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The European Commission adopted its much disputed new-look Cinema Communication in November 2013. This re-vamped legal instrument lays down the rules by which the EU judges whether or not European film funds comply with EU state aid rules. It finally saw the light of day following an uphill consultation process with the industry and decision-makers. Many stakeholders feared that new rules on territorial spending and the so-called subsidy race would scupper public film funding schemes. In its brand new IRIS plus report, the European Audiovisual Observatory looks at the contents of this new 2013 Cinema Communication while re-treading the road which led to its latest re-write. The Related Reporting section offers short articles on recent developments in European cinema legislation. The final Zoom section provides the Observatory's latest facts and figures on the cinema industry in Europe, including digital roll-out data.
Free download of PDF version on Observatory’s website
The New Cinema Communication: All's Well that Ends Well?
The lead article of this new report offers a valuable flashback to 2001 and the principles behind the first Cinema Communication. Its authors then re-trace the consultation and re-writing processes which, over a 12 year period, led to the current 2013 Communication adopted at the end of last year. The article analyses the main concerns of the European film professionals which were integrated into this final text and reports on the reaction it received from the film sector.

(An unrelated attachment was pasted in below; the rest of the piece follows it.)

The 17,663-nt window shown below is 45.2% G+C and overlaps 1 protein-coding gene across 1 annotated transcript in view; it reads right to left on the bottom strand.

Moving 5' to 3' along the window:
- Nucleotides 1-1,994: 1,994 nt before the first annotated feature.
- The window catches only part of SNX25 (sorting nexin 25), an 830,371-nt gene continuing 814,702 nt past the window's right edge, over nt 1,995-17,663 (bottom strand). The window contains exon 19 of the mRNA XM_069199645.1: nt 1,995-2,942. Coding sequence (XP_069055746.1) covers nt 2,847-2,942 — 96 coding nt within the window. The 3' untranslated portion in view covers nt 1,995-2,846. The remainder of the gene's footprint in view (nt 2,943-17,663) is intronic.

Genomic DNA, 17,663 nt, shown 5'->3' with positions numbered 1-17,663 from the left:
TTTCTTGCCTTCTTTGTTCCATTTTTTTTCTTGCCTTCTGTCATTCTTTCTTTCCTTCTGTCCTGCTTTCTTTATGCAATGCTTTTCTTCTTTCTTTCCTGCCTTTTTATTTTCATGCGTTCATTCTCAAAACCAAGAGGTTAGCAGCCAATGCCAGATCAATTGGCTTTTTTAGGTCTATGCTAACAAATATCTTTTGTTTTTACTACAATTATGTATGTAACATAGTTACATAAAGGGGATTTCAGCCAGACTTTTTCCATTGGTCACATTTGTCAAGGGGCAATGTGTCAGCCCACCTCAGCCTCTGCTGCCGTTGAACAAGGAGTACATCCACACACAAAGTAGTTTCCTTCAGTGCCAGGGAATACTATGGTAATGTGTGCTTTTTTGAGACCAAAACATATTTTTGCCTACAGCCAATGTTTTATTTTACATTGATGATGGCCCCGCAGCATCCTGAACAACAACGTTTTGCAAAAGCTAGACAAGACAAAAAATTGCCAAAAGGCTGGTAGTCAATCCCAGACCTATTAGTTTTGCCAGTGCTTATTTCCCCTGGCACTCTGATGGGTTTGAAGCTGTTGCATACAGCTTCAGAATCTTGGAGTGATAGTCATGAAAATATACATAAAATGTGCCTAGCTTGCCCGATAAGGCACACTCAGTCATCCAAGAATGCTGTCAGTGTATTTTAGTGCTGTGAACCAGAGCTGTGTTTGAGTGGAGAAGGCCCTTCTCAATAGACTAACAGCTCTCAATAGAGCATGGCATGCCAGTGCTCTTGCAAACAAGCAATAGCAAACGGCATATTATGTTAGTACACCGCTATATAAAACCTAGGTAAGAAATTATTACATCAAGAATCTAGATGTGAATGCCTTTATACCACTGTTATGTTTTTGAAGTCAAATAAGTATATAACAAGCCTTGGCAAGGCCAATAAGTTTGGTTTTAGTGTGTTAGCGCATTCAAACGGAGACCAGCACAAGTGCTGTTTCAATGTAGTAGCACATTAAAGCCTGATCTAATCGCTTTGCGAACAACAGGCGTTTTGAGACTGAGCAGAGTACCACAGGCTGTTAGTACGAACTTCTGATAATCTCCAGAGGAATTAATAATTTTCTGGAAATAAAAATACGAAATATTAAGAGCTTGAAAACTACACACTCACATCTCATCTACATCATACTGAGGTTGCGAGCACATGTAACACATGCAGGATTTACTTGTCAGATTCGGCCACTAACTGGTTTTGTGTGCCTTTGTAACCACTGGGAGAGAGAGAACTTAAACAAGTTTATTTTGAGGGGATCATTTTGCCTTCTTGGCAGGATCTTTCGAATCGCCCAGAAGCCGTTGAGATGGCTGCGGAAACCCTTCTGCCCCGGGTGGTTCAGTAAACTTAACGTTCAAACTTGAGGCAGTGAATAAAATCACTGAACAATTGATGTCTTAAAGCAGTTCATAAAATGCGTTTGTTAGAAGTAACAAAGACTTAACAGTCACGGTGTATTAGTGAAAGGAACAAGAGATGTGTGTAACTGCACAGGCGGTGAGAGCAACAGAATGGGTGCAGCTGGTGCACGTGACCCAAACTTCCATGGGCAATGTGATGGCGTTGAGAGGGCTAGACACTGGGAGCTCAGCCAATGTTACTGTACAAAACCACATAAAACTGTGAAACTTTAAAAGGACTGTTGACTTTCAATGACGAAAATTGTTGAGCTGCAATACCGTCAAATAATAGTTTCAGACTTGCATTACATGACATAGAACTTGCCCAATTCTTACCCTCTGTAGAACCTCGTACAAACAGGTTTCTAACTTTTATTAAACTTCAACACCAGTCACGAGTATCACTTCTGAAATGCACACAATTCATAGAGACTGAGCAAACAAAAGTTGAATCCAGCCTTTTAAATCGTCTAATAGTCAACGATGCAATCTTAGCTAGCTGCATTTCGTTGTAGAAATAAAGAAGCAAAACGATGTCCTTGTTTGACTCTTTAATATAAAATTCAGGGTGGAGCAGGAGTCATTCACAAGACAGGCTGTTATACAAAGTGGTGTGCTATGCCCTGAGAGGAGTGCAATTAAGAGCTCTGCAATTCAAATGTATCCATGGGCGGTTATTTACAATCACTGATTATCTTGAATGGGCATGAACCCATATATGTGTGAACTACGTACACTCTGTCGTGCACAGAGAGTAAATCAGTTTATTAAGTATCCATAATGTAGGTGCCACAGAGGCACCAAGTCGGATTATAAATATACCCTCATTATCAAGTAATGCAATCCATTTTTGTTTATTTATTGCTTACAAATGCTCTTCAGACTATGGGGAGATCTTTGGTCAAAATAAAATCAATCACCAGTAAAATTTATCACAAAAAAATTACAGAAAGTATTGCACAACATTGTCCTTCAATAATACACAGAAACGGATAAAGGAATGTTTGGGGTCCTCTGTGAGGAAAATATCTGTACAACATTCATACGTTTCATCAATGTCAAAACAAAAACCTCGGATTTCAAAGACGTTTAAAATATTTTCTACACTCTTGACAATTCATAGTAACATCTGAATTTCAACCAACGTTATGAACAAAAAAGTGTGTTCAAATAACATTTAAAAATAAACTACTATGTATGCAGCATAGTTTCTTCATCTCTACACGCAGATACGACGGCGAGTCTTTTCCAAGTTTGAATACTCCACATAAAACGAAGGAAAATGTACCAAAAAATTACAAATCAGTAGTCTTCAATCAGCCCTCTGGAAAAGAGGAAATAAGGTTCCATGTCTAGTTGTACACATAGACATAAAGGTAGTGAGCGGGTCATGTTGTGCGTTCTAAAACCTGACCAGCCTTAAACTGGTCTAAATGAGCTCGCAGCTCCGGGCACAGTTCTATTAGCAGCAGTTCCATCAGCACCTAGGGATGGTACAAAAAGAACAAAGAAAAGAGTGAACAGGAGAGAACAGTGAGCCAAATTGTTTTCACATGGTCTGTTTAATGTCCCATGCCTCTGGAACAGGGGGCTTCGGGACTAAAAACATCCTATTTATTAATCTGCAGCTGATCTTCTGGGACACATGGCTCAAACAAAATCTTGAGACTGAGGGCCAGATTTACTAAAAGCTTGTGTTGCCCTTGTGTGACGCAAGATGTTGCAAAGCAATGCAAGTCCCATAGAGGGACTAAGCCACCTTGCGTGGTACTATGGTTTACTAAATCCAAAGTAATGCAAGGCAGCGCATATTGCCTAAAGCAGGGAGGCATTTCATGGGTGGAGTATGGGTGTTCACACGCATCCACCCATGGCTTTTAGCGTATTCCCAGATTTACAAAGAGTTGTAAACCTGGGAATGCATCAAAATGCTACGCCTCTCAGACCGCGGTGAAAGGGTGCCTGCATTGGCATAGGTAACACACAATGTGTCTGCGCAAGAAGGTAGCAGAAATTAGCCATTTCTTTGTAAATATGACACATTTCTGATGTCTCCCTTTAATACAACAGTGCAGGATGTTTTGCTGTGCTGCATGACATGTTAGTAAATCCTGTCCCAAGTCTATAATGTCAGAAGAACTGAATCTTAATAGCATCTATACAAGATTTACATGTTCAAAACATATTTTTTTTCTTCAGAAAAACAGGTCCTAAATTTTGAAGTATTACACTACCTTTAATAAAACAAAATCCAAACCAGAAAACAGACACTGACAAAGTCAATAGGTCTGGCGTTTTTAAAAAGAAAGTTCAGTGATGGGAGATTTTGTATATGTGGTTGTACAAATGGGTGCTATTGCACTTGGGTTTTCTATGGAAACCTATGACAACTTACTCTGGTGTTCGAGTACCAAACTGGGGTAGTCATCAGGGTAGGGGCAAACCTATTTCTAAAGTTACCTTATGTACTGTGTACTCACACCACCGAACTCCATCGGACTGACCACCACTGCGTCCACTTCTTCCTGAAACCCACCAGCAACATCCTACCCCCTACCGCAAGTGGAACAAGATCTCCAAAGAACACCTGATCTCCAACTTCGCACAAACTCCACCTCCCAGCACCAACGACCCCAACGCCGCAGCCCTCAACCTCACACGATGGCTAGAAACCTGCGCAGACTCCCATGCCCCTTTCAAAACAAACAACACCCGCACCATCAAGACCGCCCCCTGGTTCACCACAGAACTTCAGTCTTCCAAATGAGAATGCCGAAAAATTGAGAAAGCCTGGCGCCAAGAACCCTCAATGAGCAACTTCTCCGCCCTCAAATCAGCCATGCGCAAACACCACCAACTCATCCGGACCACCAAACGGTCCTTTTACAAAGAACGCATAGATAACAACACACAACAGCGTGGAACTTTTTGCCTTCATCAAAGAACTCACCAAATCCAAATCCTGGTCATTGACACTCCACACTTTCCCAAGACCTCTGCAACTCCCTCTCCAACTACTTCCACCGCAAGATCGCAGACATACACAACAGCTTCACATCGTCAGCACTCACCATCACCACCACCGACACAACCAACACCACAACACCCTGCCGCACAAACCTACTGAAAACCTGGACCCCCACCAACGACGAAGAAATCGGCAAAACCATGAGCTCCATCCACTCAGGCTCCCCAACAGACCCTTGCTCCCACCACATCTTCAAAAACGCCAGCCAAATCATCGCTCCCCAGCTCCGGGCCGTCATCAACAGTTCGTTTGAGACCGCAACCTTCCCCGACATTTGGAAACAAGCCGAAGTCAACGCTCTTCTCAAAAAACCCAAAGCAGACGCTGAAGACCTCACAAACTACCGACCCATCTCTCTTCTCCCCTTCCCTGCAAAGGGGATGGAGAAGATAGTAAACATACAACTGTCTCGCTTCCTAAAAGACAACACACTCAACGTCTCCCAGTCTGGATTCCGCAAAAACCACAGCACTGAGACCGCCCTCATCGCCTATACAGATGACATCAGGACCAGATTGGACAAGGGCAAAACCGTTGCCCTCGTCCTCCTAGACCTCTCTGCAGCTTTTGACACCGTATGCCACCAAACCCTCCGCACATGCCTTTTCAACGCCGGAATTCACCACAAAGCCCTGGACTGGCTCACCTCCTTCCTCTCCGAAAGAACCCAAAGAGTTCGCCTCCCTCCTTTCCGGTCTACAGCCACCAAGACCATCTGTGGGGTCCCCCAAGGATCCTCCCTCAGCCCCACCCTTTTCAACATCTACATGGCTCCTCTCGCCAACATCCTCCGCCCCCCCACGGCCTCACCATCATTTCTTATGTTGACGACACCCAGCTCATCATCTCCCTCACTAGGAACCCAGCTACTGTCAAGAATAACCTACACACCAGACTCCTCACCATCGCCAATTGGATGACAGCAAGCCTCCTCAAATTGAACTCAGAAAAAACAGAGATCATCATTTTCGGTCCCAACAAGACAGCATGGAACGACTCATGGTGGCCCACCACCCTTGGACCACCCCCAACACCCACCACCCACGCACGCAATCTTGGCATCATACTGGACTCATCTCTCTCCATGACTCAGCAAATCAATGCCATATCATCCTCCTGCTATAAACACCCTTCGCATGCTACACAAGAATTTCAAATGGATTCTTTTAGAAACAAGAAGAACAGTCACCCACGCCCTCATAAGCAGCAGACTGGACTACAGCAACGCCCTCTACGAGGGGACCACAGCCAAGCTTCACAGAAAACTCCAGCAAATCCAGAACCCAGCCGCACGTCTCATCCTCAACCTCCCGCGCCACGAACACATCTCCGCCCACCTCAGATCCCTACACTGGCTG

Lead article chapter headings:
I. Culture and the European Union
1. EU competence in cultural matters
2. EU state aid rules
II. The 2001 Cinema Communication
1. Assessment criteria under Article 107.3(d) TFEU
III. Towards a new Cinema Communication
1. The 2011 Issues Paper and the first public consultation
2. The 2012 Draft Communication
2.1. Scope of activities
2.3. The subsidy race
2.4. Circulation of films and audience choice
3. Selected responses to the 2012 Draft Communication
3.1. Scope of activities
3.2. The territorial spending obligations
3.3. The so-called subsidy race
3.4. The circulation of films and audience choices
4. The revised 2012 Draft Communication
IV. The 2013 Communication
1. The new rules
1.2. Cultural criterion
1.3. Territorial spending obligations
1.4. The "subsidy race"
1.5. Film heritage
1.6. The next steps
2. Reactions to the adoption of the 2013 Communication
V. After the curtain falls
Recent Developments on Film Policy
The Related Reporting section of this new report provides the Observatory's latest articles on recent developments on film policy in Europe, focusing on topics such as Germanys' recently amended film act or the increased VAT in Spain on cinemas, concerts and theatres.
A New Cinema Communication – Background Data
The final Zoom section provides a digest of the latest facts and figures on the European cinema industry drawn from recent Observatory publications. This includes statistics on European theatrical markets, the relative success of European and US films in the European Union, the total number of theatrical feature films produced in Europe, and the roll-out of digital projection in Europe's cinemas and assistance for cinemas in difficulty.
Zoom article chapter headings :
Development of European theatrical markets in 2013
National & US market shares
Gross box office
The European film industry in context – background data